A real "Bobby Dazzler!" as the antiques expert David Dickinson might have said, if he had seen today's star bird in Lowestoft, a magnificent Hoopoe. This resplendent bird, so evocative of the Mediterranean, was found by Rob M feeding along the cliff top fields adjacent to the old Corton Sewage works. The Hoopoe, named after its "hoopoo-poo" call is a really magnificent and striking bird, sporting a crest, and very eye-catching plumage; with it's orange-buff colouration, black and white barring on the wings and tail, it used it's long slightly down-curved bill to constantly pluck insects and leather jackets from the earth. Sometimes it would throw them into the air and deftly catch them within it's mandibles. Not only is it a real stunner to look at, but it's even showing off whilst feeding!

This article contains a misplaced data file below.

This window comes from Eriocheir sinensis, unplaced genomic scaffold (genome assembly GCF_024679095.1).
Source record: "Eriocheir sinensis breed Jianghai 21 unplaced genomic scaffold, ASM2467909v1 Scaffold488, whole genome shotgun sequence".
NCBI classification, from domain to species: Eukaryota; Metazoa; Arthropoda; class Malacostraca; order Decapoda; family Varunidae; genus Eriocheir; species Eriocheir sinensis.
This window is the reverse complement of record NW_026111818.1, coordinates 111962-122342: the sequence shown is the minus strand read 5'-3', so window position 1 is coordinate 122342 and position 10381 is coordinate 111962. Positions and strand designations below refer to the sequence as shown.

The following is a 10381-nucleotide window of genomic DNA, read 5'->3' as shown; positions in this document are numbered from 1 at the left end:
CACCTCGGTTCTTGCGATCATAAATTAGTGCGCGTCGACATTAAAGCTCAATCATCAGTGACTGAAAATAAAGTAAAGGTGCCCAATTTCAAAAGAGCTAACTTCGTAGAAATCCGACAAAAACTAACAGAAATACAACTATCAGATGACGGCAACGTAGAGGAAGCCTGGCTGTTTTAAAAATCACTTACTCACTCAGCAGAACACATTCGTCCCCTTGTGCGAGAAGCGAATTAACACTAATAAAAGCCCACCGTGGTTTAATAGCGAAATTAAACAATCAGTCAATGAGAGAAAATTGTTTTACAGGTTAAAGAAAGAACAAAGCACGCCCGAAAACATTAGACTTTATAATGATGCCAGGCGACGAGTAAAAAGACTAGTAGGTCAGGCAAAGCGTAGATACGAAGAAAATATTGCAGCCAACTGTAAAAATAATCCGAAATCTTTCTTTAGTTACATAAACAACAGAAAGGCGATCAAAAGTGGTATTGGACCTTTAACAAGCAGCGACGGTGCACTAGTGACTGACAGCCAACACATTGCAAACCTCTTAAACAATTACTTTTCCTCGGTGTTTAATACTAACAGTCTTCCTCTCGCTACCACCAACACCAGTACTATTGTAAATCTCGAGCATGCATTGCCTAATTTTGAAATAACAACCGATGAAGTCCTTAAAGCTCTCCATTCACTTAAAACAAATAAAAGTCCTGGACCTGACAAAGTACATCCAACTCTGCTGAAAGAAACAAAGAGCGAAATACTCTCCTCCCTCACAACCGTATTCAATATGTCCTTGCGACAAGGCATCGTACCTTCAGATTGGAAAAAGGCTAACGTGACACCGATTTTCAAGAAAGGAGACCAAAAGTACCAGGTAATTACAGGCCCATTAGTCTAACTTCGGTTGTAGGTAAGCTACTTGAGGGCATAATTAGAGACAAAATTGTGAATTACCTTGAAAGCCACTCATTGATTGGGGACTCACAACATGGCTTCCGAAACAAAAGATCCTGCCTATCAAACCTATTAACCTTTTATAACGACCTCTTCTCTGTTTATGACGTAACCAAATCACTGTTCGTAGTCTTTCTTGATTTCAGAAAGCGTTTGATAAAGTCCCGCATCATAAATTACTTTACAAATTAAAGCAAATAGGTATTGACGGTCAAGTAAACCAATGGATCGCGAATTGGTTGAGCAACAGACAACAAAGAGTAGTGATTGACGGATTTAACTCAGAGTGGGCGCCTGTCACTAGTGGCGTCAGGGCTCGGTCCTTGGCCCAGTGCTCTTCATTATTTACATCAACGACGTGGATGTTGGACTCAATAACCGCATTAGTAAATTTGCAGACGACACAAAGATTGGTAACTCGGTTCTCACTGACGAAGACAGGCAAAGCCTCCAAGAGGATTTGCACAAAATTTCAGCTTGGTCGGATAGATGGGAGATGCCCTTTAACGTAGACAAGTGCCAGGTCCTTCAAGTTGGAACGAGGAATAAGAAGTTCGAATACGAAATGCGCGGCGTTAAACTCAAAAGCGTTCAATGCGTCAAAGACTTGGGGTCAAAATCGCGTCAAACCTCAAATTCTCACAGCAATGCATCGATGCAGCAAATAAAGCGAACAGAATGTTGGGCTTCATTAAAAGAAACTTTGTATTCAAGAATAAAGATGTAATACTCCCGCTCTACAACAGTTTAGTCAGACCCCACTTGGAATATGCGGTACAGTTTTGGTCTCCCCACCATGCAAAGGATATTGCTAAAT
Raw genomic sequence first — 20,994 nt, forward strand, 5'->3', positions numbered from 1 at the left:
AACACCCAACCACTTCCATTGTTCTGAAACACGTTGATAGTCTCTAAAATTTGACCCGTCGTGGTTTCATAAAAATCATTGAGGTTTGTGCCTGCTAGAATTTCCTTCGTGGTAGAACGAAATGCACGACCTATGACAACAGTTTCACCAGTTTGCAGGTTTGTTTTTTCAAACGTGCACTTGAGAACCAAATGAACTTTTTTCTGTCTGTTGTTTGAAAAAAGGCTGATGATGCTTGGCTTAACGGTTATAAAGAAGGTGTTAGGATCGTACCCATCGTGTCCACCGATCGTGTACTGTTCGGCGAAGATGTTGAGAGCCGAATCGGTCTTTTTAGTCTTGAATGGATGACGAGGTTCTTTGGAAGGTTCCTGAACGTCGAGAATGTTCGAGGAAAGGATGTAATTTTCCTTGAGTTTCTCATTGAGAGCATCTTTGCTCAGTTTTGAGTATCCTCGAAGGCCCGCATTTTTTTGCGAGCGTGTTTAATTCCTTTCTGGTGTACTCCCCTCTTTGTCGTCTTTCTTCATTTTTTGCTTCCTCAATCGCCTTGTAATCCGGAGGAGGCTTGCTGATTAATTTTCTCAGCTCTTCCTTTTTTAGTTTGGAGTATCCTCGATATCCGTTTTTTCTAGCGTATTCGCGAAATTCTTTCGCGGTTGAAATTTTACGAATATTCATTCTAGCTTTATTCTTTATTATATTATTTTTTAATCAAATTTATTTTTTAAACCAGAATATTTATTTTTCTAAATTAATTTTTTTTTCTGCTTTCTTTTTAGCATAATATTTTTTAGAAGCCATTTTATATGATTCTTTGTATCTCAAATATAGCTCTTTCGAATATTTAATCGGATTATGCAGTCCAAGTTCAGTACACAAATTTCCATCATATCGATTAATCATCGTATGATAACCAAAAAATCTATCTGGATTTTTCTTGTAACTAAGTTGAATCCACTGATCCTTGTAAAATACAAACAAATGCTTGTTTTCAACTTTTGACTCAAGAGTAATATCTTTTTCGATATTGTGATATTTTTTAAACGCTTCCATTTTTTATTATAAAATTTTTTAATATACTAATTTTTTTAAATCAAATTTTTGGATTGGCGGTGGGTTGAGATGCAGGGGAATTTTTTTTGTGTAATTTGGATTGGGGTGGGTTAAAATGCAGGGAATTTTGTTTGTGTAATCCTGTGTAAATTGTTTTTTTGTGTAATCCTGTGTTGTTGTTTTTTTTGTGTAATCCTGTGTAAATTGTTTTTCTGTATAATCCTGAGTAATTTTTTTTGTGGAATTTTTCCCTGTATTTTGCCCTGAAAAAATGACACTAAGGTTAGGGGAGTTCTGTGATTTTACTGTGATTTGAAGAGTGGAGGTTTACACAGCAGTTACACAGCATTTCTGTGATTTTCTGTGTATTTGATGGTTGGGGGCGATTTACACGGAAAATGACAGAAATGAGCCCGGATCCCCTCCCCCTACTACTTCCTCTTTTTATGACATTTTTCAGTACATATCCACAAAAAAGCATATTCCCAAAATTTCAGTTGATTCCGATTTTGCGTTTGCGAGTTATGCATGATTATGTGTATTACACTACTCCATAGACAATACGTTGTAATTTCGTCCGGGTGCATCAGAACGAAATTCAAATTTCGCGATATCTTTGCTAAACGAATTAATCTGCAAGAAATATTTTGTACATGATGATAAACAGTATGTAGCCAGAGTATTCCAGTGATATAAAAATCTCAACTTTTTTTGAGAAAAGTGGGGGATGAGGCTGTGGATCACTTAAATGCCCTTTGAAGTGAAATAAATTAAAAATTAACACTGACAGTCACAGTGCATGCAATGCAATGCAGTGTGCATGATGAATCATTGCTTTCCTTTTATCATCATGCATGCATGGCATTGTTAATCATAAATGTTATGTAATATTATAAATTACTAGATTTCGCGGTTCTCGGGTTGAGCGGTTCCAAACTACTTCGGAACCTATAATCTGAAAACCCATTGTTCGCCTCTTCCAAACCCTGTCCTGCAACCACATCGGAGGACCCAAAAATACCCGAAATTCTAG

Initially, the Hoopoe was a very flighty bird, but it eventually settled down in the evening giving good and prolonged views in both it's favoured feeding areas, the fields immediately north and south of the sewage works. The bird has been been blown across the North Sea due to a combination of a high pressure weather system over the U.K and the associated easterly airflow.
I was fortunate enough to see the bird during my lunch break for just 30 minutes, as well as having more leisurely prolonged views in the early evening. I also saw a fine male Wheatear and a small group of 15 Sand Martins flying around the cliffs. During the brief lunchtime visit, 2 Swallows briefly associated with the Martins before flying inland. I'm sure this will the precursor of a flood of spring migrants flying into the country over the next week.